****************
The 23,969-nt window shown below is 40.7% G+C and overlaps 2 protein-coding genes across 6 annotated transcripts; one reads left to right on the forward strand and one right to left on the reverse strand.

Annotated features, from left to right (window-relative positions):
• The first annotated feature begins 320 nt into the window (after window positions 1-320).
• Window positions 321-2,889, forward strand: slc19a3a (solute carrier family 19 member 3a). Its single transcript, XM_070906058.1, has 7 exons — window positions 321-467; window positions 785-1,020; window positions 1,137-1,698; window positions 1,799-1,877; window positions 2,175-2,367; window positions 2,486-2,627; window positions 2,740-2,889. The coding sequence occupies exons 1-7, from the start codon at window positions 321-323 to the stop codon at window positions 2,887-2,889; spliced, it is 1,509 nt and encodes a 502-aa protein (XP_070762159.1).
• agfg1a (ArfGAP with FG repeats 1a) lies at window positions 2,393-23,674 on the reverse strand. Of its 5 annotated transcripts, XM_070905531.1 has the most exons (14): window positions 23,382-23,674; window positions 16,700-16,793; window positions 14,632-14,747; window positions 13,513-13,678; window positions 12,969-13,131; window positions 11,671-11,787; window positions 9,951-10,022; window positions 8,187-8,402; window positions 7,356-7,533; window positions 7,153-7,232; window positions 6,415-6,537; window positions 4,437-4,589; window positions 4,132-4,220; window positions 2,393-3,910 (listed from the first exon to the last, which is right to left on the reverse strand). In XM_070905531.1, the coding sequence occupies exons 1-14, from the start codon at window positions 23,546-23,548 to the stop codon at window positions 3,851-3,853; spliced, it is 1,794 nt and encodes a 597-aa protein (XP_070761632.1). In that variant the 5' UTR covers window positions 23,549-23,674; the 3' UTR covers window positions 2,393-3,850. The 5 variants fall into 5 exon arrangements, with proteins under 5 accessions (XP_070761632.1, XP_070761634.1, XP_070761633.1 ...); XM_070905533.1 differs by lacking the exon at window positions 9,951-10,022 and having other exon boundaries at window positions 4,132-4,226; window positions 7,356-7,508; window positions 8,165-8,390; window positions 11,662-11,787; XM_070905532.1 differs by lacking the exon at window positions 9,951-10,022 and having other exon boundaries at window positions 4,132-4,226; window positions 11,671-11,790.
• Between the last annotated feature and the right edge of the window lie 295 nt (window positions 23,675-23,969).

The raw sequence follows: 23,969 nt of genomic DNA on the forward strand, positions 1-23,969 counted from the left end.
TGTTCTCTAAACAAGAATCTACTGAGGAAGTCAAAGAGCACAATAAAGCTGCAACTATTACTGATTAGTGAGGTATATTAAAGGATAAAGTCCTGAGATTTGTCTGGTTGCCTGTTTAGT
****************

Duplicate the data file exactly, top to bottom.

The 23,969-nt window shown below is 40.7% G+C and overlaps 2 protein-coding genes across 6 annotated transcripts; one reads left to right on the forward strand and one right to left on the reverse strand.

Annotated features, from left to right (window-relative positions):
• The first annotated feature begins 320 nt into the window (after window positions 1-320).
• Window positions 321-2,889, forward strand: slc19a3a (solute carrier family 19 member 3a). Its single transcript, XM_070906058.1, has 7 exons — window positions 321-467; window positions 785-1,020; window positions 1,137-1,698; window positions 1,799-1,877; window positions 2,175-2,367; window positions 2,486-2,627; window positions 2,740-2,889. The coding sequence occupies exons 1-7, from the start codon at window positions 321-323 to the stop codon at window positions 2,887-2,889; spliced, it is 1,509 nt and encodes a 502-aa protein (XP_070762159.1).
• agfg1a (ArfGAP with FG repeats 1a) lies at window positions 2,393-23,674 on the reverse strand. Of its 5 annotated transcripts, XM_070905531.1 has the most exons (14): window positions 23,382-23,674; window positions 16,700-16,793; window positions 14,632-14,747; window positions 13,513-13,678; window positions 12,969-13,131; window positions 11,671-11,787; window positions 9,951-10,022; window positions 8,187-8,402; window positions 7,356-7,533; window positions 7,153-7,232; window positions 6,415-6,537; window positions 4,437-4,589; window positions 4,132-4,220; window positions 2,393-3,910 (listed from the first exon to the last, which is right to left on the reverse strand). In XM_070905531.1, the coding sequence occupies exons 1-14, from the start codon at window positions 23,546-23,548 to the stop codon at window positions 3,851-3,853; spliced, it is 1,794 nt and encodes a 597-aa protein (XP_070761632.1). In that variant the 5' UTR covers window positions 23,549-23,674; the 3' UTR covers window positions 2,393-3,850. The 5 variants fall into 5 exon arrangements, with proteins under 5 accessions (XP_070761632.1, XP_070761634.1, XP_070761633.1 ...); XM_070905533.1 differs by lacking the exon at window positions 9,951-10,022 and having other exon boundaries at window positions 4,132-4,226; window positions 7,356-7,508; window positions 8,165-8,390; window positions 11,662-11,787; XM_070905532.1 differs by lacking the exon at window positions 9,951-10,022 and having other exon boundaries at window positions 4,132-4,226; window positions 11,671-11,790.
• Between the last annotated feature and the right edge of the window lie 295 nt (window positions 23,675-23,969).

The raw sequence follows: 23,969 nt of genomic DNA on the forward strand, positions 1-23,969 counted from the left end.
TGTTCTCTAAACAAGAATCTACTGAGGAAGTCAAAGAGCACAATAAAGCTGCAACTATTACTGATTAGTGAGGTATATTAAAGGATAAAGTCCTGAGATTTGTCTGGTTGCCTGTTTAGT